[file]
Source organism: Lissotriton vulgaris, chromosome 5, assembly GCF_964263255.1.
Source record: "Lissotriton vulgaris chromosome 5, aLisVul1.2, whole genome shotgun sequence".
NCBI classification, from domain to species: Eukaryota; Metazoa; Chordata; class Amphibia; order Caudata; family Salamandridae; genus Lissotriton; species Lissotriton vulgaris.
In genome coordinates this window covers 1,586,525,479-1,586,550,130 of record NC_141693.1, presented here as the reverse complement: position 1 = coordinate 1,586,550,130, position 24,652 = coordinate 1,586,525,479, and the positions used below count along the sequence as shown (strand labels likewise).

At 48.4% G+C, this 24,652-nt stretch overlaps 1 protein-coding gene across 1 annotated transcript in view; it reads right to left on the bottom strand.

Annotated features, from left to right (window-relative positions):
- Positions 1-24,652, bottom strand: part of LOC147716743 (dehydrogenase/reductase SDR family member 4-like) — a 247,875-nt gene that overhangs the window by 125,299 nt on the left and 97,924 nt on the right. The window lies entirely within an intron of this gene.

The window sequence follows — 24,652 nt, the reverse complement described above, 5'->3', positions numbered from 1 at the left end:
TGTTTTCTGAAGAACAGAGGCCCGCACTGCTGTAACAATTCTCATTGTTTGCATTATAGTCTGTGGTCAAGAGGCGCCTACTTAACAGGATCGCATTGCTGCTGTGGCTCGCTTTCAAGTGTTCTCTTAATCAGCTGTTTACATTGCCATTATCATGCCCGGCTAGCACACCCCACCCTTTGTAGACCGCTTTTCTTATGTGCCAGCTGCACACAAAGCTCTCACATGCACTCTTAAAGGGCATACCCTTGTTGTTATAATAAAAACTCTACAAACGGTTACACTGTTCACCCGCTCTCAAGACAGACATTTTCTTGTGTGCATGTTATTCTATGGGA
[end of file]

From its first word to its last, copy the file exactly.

Source organism: Lissotriton vulgaris, chromosome 5, assembly GCF_964263255.1.
Source record: "Lissotriton vulgaris chromosome 5, aLisVul1.2, whole genome shotgun sequence".
NCBI classification, from domain to species: Eukaryota; Metazoa; Chordata; class Amphibia; order Caudata; family Salamandridae; genus Lissotriton; species Lissotriton vulgaris.
In genome coordinates this window covers 1,586,525,479-1,586,550,130 of record NC_141693.1, presented here as the reverse complement: position 1 = coordinate 1,586,550,130, position 24,652 = coordinate 1,586,525,479, and the positions used below count along the sequence as shown (strand labels likewise).

At 48.4% G+C, this 24,652-nt stretch overlaps 1 protein-coding gene across 1 annotated transcript in view; it reads right to left on the bottom strand.

Annotated features, from left to right (window-relative positions):
- Positions 1-24,652, bottom strand: part of LOC147716743 (dehydrogenase/reductase SDR family member 4-like) — a 247,875-nt gene that overhangs the window by 125,299 nt on the left and 97,924 nt on the right. The window lies entirely within an intron of this gene.

The window sequence follows — 24,652 nt, the reverse complement described above, 5'->3', positions numbered from 1 at the left end:
TGTTTTCTGAAGAACAGAGGCCCGCACTGCTGTAACAATTCTCATTGTTTGCATTATAGTCTGTGGTCAAGAGGCGCCTACTTAACAGGATCGCATTGCTGCTGTGGCTCGCTTTCAAGTGTTCTCTTAATCAGCTGTTTACATTGCCATTATCATGCCCGGCTAGCACACCCCACCCTTTGTAGACCGCTTTTCTTATGTGCCAGCTGCACACAAAGCTCTCACATGCACTCTTAAAGGGCATACCCTTGTTGTTATAATAAAAACTCTACAAACGGTTACACTGTTCACCCGCTCTCAAGACAGACATTTTCTTGTGTGCATGTTATTCTATGGGA